Near the Eiffel Tower there’s nothing to eat except for crepes and waffles. Another food option is to go to the Champs de Mars, turn left and you’ll find several grocery stores (like Carrefour City).
You can buy a baguette, French ham and cheese, a bottle of wine or beer and go back to the Champs de Mars and eat on the grass. A picnic with a view of the Eiffel Tower: what could be better?
There’s a McDonalds on Champes Elysees. Don’t laugh. In reality, Champes Elysees is the most popular tourist place in Paris where you can find the most expensive shops. The price for a square centimeter of anything will make you sick. The cost of food is quite high. For example, a cup of coffee could cost you 40 Euros!
So you’ll at least know how much you’ll be spending on food in chain cafes like McDonalds and Quik. There’s also a McDonalds near the Louvre, in the Louvre, in the Latin quarter and elsewhere.
The Bastille isn’t just a former royal fortress or a modern opera theater. The Bastille is where Paris’s nightlife is! There’s an unbelievable number of discotheques, bars, and cafes where you can eat, drink, and enjoy life.
Shawarma and falafel in Paris
Parisian kebabs are made with flatbread, filled with cut meat, vegetables and sauces. You can also add French fries to it. In the end, you’ll get fairly tasty, filling and absolutely inexpensive food that you can eat quickly while sitting on the stairs of Garnier Theatre. There are kebabs everywhere in the city, for example, near Place de la Republique or near Saint Michel.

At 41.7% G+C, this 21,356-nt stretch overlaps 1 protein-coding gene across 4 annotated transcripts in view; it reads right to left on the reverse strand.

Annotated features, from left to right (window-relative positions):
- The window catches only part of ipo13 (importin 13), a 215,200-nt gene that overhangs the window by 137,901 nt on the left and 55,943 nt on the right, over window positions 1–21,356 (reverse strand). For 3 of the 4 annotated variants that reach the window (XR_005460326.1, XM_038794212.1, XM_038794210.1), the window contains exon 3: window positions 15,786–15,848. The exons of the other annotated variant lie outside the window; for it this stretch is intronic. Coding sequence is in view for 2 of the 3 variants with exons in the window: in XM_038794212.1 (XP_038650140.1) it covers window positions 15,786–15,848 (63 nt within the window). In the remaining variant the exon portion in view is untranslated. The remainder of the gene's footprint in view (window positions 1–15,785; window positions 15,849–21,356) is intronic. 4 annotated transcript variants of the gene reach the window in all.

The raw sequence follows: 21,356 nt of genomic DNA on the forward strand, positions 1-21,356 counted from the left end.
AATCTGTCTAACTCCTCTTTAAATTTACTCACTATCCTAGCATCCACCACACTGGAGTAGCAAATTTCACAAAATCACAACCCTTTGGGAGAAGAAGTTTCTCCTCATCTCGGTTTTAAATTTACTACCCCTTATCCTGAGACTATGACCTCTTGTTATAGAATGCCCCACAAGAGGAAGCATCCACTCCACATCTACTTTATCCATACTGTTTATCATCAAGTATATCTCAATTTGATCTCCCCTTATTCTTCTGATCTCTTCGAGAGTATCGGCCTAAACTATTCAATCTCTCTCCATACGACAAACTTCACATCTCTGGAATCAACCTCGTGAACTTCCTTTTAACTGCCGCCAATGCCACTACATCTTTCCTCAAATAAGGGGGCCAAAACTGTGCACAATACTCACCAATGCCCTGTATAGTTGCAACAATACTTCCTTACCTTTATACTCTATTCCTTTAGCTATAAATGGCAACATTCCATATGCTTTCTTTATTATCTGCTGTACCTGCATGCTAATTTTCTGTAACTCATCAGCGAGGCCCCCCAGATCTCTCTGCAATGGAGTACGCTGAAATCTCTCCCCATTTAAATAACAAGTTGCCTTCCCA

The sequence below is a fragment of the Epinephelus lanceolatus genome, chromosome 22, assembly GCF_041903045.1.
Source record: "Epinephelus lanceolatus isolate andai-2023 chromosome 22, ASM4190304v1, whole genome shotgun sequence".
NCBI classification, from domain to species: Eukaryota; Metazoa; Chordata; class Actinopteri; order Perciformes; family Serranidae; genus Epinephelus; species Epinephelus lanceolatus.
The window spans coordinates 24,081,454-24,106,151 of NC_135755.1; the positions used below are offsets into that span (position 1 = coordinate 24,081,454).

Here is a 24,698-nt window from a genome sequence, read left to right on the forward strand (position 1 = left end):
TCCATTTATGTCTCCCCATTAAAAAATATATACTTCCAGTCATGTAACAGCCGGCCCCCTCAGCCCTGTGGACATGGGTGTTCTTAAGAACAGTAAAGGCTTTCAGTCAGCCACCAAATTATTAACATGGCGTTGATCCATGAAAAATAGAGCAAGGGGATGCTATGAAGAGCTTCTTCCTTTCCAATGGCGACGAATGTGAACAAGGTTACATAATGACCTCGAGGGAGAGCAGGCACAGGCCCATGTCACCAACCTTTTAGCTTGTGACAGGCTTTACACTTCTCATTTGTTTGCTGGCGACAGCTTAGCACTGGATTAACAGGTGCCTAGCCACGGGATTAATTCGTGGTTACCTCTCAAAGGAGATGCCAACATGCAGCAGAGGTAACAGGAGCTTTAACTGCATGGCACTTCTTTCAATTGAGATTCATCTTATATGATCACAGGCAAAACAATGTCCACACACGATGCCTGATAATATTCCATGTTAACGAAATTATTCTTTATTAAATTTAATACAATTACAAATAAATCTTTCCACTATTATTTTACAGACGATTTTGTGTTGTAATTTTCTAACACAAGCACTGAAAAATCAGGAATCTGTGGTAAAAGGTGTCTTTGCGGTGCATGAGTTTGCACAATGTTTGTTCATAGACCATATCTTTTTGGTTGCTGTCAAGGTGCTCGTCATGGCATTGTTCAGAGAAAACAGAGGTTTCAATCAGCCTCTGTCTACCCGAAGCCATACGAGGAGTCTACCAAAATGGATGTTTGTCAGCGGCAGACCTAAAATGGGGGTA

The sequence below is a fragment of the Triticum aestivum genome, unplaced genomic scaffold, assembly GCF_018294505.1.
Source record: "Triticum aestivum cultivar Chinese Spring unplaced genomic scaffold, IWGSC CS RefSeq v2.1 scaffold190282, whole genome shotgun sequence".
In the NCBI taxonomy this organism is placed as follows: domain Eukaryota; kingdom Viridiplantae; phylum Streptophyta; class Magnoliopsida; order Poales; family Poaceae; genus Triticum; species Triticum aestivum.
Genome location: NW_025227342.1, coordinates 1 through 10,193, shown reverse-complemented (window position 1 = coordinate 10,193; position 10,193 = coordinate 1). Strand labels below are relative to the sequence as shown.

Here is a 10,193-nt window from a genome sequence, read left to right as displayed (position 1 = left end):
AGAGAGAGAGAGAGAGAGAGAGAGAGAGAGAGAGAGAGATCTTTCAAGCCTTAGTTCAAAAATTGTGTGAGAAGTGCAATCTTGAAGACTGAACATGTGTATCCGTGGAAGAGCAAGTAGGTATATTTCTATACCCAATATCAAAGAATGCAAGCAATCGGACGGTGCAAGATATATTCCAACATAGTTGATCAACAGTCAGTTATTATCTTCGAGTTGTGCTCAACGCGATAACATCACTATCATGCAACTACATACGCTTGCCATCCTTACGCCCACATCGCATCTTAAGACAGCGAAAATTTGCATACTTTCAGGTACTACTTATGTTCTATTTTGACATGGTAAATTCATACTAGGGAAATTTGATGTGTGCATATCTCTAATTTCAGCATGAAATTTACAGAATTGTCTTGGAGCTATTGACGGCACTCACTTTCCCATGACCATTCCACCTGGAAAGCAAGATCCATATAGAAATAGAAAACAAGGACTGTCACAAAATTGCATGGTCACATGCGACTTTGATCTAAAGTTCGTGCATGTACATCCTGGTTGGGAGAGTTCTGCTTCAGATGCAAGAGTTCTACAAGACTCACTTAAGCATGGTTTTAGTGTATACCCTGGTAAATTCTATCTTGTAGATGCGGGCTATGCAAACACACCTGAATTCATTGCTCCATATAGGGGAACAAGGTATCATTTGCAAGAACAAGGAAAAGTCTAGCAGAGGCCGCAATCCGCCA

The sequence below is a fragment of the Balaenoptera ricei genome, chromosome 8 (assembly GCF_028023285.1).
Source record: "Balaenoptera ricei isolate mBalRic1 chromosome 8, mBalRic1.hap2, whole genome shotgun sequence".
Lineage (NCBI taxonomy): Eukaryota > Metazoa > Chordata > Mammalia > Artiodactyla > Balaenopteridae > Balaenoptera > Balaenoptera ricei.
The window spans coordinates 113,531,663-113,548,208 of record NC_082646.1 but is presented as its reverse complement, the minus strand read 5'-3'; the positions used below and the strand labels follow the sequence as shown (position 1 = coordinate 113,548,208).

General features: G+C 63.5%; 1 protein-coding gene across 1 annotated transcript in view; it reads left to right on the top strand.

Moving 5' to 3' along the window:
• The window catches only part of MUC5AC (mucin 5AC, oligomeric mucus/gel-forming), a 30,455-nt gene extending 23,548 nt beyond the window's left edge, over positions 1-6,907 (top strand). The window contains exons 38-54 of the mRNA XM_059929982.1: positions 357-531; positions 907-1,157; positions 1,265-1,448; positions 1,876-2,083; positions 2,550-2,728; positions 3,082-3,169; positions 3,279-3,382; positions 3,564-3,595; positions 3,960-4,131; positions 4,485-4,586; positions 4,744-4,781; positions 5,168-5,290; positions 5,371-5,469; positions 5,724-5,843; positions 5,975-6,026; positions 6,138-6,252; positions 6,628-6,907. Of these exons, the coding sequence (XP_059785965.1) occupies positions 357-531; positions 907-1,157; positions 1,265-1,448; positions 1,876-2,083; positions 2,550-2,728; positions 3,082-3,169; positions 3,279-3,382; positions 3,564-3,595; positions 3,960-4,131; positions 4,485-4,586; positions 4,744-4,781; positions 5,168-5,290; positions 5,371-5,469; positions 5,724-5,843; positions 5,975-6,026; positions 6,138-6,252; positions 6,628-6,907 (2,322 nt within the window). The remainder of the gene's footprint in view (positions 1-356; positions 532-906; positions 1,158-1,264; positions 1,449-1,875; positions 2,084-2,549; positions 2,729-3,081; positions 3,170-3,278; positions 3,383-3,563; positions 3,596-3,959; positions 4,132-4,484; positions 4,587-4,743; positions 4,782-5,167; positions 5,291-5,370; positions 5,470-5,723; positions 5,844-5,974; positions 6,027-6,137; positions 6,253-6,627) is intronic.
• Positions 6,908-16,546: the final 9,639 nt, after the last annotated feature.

Another real Parisian experience is falafel in the Jewish quarter. Marai has had a Jewish community for several centuries, and there’s a pair of streets (the main one is rue Rosiers) that sell flatbread with chickpeas and vegetables. It’s quite good, inexpensive and authentic. You should definitely try Parisian falafel on your trip.
Sushi and Chinese cuisine
Parisians look at these foods as a quick and inexpensive office lunch. The standard menu is made of soup, salad, rice and a set of sushi and poppy seeds. It’s enough to fill you up all day! Like kebabs, sushi and Chinese cafes are all throughout the city, like on Rue de Rivoli and near Saint Michel and Defense.
Finally, you can try real French sandwiches! Go into any bakery and buy a huge baguette sandwich with Parisian ham, tomatoes and cheese. If you add a cup of coffee, then you’ll have the standard lunch of French Sorbonne students. It tastes especially good eaten as a picnic!
Of course, you shouldn’t take these tips as a gastronomic guide. Nevertheless, they will help you get through a few hours or even days. But you can be craftier.
If you want to eat on a budget and are willing to spend some time on theoretical preparation, visit Les Petites Tables. It’s in French, but it’s generally intuitive, and you can use an automatic Google translator.
Les Petites Tables was created by two gourmet friends. They collect on their resource eateries and restaurants, where you can really have a good meal for less than 10 euros. The main advantage is that you can find small, family-run French restaurants with low prices and eat normal food, not fast food.
If you’re on a limited budget, these tips may help you survive a few hours or even days! There’s lots of wonderful food available throughout Paris at affordable prices if you know where to look.